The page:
Filmed in the empty LA Pico Playhouse to rows and rows of nonreactive seats, Tom DeTrinis (Die, Mommie, Die!) gives us, in full display, his attention-seeking, “look at me” party-self. Demanding so much from us, he stands there and engages in a tongue-battle of epic proportions, and we can’t help but lean in. We know that side of humanity, as we see this side within ourselves. It’s that self that opens up his Making Friends one-man show, whether we like it or not. That persona is excited and a lot to take in, but we recognize it. It is that part that hides inside the proverbial favorite shirt, the one that we think makes us look good or handsome or sexy or skinny or tall or smart as humanly possible. But we also know its a guise. It covers up the self that lurks just underneath the fabric of society, and here, inside that opening bit of Making Friends with Tom, he tells us that he wants to fling that part aside. To take it off and showcase the anger that awaits underneath; that desires, most desperately, to jump forth from behind the laughter curtain of his outsized faggotry, and say “hello, hi“, for take two.
Seething in anger and rage, Tom wants to tell us all that needs to be said by this hidden, now visible self. Thankfully we can all solidly relate, as that other party self becomes almost instantly annoying and I for one was glad to say goodbye to him. This more authentic Tom is much more enticing and electric. In a way, it’s the anger of all our lives, bubbling up into and because of our interactions, our entanglements, and most assuredly, the year 2020. That is how we find our way into this dynamic piece, as it is an emotional raw space that pretty much everyone can understand and dig into.
In this one-man show DeTrinis explores his angry sex-crazed brain for us all to breath in and digest. It’s that kind of attention that isn’t good for a self-described worry wart, but makes for great compelling theatre, even in an empty space without the needed reactions of a live audience. The monologue unearths what lies beneath the historic and the immediate. He submerges down into the depths of that rage through wit and self analyzations, giving us a different view of the whole iceberg, not just the tip. His clearly defined impressions of bartenders and landlords to different fantastical versions of his unknown gay uncle find truth against the standards of the world around him. He proclaims quite strongly and confidently that this “weird as fuck guy“, surprisingly, doesn’t have the easiest time Making Friends, and for that, we all take the note. In his raw self diagnosing fury, he has found a way to craft a version of the tale that makes for delicious unique theatre, one that I would love to have the opportunity to take in live one day, and eat it all up, like cheese on a stick at a party made for passionate creatives. It would be heaven, at least for the ones who like cheese.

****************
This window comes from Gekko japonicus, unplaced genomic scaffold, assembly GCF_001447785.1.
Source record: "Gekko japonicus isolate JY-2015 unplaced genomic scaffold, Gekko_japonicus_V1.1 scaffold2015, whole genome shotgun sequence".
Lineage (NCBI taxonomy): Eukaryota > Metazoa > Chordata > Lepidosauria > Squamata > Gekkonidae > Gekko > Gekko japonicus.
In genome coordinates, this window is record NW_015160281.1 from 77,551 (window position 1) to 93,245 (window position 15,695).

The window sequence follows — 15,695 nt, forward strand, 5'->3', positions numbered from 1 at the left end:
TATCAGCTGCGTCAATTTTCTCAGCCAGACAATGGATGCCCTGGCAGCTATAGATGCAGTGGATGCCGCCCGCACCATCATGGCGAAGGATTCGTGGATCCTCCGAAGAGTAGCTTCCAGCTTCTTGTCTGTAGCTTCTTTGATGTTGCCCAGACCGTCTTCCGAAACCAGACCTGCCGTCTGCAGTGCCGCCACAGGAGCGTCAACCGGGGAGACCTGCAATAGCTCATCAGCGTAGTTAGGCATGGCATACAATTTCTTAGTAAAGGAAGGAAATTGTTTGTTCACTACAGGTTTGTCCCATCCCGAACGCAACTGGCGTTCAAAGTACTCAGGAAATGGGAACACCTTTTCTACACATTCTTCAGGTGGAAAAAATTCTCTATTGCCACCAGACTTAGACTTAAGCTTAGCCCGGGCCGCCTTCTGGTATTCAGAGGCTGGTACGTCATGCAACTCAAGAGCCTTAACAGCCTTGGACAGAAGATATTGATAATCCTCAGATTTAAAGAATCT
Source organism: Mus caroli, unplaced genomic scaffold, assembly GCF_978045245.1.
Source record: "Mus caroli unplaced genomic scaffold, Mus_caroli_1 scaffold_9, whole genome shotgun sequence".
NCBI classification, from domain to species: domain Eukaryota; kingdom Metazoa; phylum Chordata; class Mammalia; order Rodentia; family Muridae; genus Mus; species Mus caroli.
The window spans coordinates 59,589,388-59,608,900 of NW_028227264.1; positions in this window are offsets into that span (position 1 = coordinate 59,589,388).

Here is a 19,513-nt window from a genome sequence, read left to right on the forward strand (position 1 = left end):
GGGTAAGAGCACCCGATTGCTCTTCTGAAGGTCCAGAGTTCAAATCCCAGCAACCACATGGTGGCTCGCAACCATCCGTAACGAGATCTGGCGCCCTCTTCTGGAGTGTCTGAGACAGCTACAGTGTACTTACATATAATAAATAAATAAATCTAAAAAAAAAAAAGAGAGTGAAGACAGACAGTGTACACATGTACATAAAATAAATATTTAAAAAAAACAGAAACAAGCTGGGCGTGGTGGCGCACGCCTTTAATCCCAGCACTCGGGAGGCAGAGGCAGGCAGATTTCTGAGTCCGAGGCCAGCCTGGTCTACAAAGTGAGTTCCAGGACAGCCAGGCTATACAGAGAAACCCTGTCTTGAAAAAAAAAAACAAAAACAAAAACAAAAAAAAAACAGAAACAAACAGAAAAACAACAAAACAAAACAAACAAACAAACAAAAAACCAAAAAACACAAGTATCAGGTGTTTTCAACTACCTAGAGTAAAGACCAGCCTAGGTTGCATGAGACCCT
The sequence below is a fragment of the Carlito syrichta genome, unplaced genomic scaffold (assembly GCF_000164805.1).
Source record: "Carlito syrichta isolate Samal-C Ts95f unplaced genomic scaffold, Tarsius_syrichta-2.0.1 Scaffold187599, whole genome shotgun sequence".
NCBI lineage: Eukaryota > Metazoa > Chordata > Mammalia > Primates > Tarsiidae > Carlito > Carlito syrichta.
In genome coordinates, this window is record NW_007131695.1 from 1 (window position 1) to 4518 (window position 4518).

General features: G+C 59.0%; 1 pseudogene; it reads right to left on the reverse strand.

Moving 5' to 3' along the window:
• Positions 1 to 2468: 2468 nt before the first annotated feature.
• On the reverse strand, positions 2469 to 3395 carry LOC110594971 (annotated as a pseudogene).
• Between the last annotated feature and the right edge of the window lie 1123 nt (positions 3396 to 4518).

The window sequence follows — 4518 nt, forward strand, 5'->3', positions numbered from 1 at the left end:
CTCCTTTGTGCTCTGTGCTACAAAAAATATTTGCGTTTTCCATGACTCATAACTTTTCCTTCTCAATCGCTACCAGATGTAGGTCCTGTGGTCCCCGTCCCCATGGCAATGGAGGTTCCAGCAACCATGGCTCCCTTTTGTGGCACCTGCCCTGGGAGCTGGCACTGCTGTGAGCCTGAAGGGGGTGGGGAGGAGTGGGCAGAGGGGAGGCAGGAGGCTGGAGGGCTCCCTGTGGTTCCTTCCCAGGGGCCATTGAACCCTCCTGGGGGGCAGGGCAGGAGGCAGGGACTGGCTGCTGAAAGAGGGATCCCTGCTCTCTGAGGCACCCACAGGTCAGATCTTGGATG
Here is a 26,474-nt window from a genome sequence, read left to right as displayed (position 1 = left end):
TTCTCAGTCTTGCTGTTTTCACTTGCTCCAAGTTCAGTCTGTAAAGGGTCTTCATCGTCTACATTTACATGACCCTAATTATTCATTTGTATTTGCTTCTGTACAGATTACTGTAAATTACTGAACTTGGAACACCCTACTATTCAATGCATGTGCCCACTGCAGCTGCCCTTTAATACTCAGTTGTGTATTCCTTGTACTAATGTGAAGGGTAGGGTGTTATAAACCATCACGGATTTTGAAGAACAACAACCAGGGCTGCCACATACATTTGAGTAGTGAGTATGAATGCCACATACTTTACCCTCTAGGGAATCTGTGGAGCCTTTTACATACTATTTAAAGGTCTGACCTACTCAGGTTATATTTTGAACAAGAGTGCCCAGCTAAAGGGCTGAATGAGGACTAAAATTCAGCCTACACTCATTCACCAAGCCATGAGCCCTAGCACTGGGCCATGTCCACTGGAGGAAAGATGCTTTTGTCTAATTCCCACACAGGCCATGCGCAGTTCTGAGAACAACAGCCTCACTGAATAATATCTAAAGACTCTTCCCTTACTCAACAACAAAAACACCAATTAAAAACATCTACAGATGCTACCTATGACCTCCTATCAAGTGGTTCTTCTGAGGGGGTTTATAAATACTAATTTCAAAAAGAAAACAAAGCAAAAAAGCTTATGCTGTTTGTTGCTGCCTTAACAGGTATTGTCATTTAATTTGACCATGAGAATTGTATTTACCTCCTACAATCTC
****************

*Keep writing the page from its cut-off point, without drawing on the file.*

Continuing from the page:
DeTrinis, who wrote and is starring in this IAMA Theatre Company production, finds truth and authenticity is his compelling demands, taking us through his mind like a pinball wizard racking up the points with the loud clangs of excited performative energy. With the assist by the well-tuned direction of Drew Droege (Bright Colors, Bold Patterns), the one act piece of theatrical exploration pulls and pushes us back and forward with expert pace and focus. Filing it under that “time with the roaches“, DeTrinis has little problem unveiling and alienating the audience, especially the ones (like me, specifically) who love and miss NYC with a passion (especially as I ride out the pandemic in Canada), and who don’t really enjoy the world of L.A., with feisty aplomb, as he does it from the vantage point of clearly defined observations that can’t be denied. His skill resides in those moments, because we can happily agree, while disagreeing without the need to defend and retreat. We embrace and enjoy, cause, really, as he (and I) can most wisely state, “I saw Rent. I know things.”
Making Friends delivers with a gusto too impossible to ignore. He gets the laughs while also digs into the angry truth without ever losing focus on the need to engage. It’s vulnerable while being aggressive, and somewhere in its authenticity, we can hold hands happily with the alienation and the addiction to connection. The historics pull us in, but it’s his empathy and energy that hold us to the life-embracing, dance-worthy end. Making Friends is a show I completely want to make friends with fully. Even if the man doesn’t like NYC.
Making Friends will be available for streaming starting on December 17th through January 11, 2021 with digital tickets starting at $15 by IAMA Theatre Company. Tickets will be sold in weekly blocks and include access to a variety of supporting live events. The creative team for Making Friends includes “Crazy Ex-Girlfriend” choreographer Kathryn Burns, lighting designer Donny Jackson and stage manager Estey DeMerchant. Donna Simone Johnson and Melissa Stephens co-produce for IAMA Theatre Company. For more information on ticketing, streaming and satellite events, go to www.iamatheatre.com.
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